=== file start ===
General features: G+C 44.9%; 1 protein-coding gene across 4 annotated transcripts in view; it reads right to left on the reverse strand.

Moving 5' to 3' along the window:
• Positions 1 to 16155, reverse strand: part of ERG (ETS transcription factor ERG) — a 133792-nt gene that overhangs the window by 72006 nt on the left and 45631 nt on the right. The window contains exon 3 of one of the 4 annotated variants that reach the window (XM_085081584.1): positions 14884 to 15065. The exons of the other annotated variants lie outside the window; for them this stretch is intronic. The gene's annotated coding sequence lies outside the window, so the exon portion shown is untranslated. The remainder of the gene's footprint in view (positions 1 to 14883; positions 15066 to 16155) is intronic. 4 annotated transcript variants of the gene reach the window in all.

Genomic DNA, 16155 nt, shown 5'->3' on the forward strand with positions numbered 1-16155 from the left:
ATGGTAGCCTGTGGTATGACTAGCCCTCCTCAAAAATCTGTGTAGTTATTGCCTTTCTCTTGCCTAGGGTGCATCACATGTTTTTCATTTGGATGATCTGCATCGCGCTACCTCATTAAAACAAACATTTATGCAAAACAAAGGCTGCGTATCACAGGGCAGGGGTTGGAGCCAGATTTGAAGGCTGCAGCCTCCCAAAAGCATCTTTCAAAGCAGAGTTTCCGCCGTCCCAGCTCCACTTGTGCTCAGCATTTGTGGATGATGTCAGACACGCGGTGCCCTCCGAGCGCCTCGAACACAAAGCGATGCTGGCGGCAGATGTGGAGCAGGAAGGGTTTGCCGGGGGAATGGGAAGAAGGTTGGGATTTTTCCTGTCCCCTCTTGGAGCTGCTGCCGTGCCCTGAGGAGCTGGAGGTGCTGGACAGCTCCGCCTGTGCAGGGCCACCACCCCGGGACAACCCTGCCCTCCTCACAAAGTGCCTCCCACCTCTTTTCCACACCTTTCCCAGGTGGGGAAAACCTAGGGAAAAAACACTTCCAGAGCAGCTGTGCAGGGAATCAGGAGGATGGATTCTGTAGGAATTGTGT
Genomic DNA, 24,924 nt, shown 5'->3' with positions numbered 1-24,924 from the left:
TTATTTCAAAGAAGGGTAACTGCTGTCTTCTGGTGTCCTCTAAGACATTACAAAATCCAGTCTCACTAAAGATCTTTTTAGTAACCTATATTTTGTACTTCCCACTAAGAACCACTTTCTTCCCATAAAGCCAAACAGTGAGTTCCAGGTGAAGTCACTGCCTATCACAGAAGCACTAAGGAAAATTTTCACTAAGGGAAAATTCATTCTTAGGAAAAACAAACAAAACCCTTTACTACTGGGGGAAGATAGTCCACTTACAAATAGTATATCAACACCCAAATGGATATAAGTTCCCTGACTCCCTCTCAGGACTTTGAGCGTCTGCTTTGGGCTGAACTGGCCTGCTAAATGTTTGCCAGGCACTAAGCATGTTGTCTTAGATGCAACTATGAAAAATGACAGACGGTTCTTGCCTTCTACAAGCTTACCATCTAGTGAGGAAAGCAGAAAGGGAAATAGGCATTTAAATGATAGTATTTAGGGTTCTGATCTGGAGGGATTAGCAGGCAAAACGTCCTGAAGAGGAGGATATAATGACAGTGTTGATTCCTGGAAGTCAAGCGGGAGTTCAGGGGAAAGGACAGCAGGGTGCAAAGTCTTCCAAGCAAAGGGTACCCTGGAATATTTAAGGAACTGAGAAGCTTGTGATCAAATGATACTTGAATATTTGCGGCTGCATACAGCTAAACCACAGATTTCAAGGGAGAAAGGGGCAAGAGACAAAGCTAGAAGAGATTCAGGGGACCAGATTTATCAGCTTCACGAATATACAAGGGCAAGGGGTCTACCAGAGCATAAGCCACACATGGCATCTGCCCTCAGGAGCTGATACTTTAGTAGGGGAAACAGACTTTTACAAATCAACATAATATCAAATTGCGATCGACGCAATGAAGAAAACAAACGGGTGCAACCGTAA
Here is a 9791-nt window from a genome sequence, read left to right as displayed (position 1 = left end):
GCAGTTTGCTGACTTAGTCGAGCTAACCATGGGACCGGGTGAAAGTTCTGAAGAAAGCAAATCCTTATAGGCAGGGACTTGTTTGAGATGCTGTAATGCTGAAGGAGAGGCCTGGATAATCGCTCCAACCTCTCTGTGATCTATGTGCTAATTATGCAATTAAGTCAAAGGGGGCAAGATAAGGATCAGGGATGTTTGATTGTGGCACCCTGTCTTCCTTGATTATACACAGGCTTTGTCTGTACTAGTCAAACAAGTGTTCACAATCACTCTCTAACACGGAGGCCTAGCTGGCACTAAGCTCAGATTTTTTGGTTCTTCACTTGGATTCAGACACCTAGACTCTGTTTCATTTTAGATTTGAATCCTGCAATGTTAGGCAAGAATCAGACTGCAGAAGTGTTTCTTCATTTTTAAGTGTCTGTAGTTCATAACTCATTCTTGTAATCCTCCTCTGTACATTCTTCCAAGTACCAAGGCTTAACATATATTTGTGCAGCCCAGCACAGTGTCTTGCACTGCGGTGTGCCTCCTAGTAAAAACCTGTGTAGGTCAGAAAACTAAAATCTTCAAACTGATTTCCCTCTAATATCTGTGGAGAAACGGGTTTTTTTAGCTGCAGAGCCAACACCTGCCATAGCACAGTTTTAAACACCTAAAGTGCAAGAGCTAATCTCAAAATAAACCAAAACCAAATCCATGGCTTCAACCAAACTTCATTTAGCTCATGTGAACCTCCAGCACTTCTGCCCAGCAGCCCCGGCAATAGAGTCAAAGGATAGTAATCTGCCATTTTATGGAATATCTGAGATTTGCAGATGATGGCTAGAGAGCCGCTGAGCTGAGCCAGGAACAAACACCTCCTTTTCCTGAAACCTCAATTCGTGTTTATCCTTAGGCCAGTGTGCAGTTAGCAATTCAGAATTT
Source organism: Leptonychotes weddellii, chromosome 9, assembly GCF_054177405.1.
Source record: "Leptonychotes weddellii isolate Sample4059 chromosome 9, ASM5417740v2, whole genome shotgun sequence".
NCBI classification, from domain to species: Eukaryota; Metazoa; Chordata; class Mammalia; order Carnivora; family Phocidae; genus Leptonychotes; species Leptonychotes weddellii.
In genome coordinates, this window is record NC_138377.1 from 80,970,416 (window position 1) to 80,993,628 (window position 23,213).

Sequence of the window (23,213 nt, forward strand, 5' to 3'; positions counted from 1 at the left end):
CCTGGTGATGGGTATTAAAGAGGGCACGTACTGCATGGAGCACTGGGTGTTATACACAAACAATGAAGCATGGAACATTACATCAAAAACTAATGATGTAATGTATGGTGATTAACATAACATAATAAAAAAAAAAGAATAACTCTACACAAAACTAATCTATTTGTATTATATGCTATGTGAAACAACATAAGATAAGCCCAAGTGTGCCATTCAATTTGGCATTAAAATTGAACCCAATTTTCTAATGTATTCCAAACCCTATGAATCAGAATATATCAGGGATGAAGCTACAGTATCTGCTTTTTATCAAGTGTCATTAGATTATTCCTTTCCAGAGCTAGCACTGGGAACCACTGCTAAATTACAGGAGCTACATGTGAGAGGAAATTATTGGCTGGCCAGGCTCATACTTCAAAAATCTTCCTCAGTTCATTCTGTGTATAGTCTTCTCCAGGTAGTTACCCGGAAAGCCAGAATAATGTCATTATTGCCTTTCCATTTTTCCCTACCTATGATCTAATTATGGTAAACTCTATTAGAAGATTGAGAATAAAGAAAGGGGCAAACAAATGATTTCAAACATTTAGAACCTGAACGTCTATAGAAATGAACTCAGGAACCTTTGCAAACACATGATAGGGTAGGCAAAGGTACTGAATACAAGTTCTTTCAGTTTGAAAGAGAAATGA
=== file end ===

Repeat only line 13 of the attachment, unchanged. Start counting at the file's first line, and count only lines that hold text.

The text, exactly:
In genome coordinates, this window is record NC_138377.1 from 80,970,416 (window position 1) to 80,993,628 (window position 23,213).